A Tokyo fashion show spotlighted diapers for adults: diapers for the bedridden that can be wrapped around the middle of the body, pants-like slip-on diapers for active oldsters, loose-fitting diapers for day wear and thicker-padded diapers for night. Sales of adult diapers have more than doubled over the past decade, according to Japan's business newspaper, the Nikkei, reaching $500 million this year. Before diaper-wearing models took to the runway, actors performed skits to help the audience tell when elderly loved ones need diapers, how to convince them to wear them and how to use them properly.
Robert "Ice Man" Evans, 46, was riding his bike in Boulder, Colo., when a car hit him at about 10 p.m. Injured but not seriously, he rode his bike to the hospital. After his knee and arm were bandaged, Evans drank some whiskey and beer for the pain. Shortly after 4 a.m., he was walking his bike across a narrow railroad trestle when an empty freight train approached him head-on. "I seen it coming quite a ways," Evans told the Denver Post. "I thought I could beat it." He didn't. The train hit him, knocking him 20 feet into the air. Taken to the hospital with cracked ribs, Evans received a ticket for trespassing on the privately owned railroad tracks.
The Post reported Evans earned his nickname two years ago when he was ice fishing, and his two six-packs of beer exploded, soaking his pants, which stuck to the ice because he refused to move until he caught a bigger fish. Firefighters had to pour buckets of hot water on the ice to free him.
A Swedish food magazine recalled its latest issue after a mistake in a cake recipe poisoned several people. "Instead of calling for two pinches of nutmeg, it said 20 nutmeg nuts were needed," Matmagasinet's chief editor Ulla Cocke told Agence France-Presse. The magazine alerted its 50,000 subscribers of the mistake by mail and placed a leaflet inside newsstand copies. "At first, we thought this would be enough because we didn't really think anyone would bake or eat this cake, since so much nutmeg would give it a horrible, bitter taste and because it is simply not that easy to get hold of that much nutmeg," Cocke said. After learning that at least four people had been poisoned from eating the cake, however, the magazine rounded up its 10,000 newsstand copies.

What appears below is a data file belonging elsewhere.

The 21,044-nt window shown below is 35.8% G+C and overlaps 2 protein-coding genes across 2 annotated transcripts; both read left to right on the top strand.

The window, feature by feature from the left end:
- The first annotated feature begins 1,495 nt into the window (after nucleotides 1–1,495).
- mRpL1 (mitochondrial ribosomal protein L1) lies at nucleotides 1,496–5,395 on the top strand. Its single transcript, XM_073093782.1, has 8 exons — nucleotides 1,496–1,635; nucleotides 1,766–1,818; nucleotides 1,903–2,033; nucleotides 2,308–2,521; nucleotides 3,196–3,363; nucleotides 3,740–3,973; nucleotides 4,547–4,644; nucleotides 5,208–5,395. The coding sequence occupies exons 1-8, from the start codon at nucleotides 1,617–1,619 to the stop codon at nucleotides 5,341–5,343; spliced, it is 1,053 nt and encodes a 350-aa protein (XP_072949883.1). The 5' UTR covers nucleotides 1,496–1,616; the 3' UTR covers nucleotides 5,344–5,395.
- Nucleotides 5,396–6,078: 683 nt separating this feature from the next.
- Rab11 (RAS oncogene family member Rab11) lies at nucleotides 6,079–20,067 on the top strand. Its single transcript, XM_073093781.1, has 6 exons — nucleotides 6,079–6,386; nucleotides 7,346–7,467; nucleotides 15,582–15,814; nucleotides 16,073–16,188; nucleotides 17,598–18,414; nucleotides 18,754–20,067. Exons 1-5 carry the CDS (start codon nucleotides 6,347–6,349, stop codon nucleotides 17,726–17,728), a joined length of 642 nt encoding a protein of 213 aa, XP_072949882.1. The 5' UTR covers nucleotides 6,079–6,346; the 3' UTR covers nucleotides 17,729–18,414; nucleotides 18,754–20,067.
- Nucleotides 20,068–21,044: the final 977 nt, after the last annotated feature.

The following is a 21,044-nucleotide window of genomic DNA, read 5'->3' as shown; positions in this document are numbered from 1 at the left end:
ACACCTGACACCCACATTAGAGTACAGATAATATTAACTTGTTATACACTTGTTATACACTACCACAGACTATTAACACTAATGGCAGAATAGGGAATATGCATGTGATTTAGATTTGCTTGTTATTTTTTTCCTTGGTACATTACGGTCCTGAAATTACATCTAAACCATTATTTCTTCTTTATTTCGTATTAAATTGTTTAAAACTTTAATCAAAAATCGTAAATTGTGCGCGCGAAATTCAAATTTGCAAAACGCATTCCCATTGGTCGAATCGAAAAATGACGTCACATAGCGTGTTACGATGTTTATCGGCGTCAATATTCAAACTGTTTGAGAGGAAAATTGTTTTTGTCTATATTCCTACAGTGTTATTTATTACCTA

Brave new world
The FBI accused Pennsylvania medical student Jeremy Noyes, 30, of trying to recruit a New Zealand woman and her 4-year-old daughter to start a "society" of sex slaves that would live on a farm or an island. According to an affidavit filed in Pittsburgh, a classmate told agents that Noyes said he "intended to impregnate (the 4-year-old) when she was between the ages of 8 and 14 and then continue to breed the future offspring that would result from his plan."
New York City police reported that Rodney Bailey lost his way after exiting a city parking garage and crashed his Ford Expedition through the front window of a map store.
Devotion to duty
Suspended Beaumont, Texas, police Officer Keith Breiner admitted to having sex with two prostitutes during an undercover sting operation but insisted he was merely doing his duty. "If you are asking if I had an orgasm, yes," he testified at his reinstatement hearing. "It was a job, sir."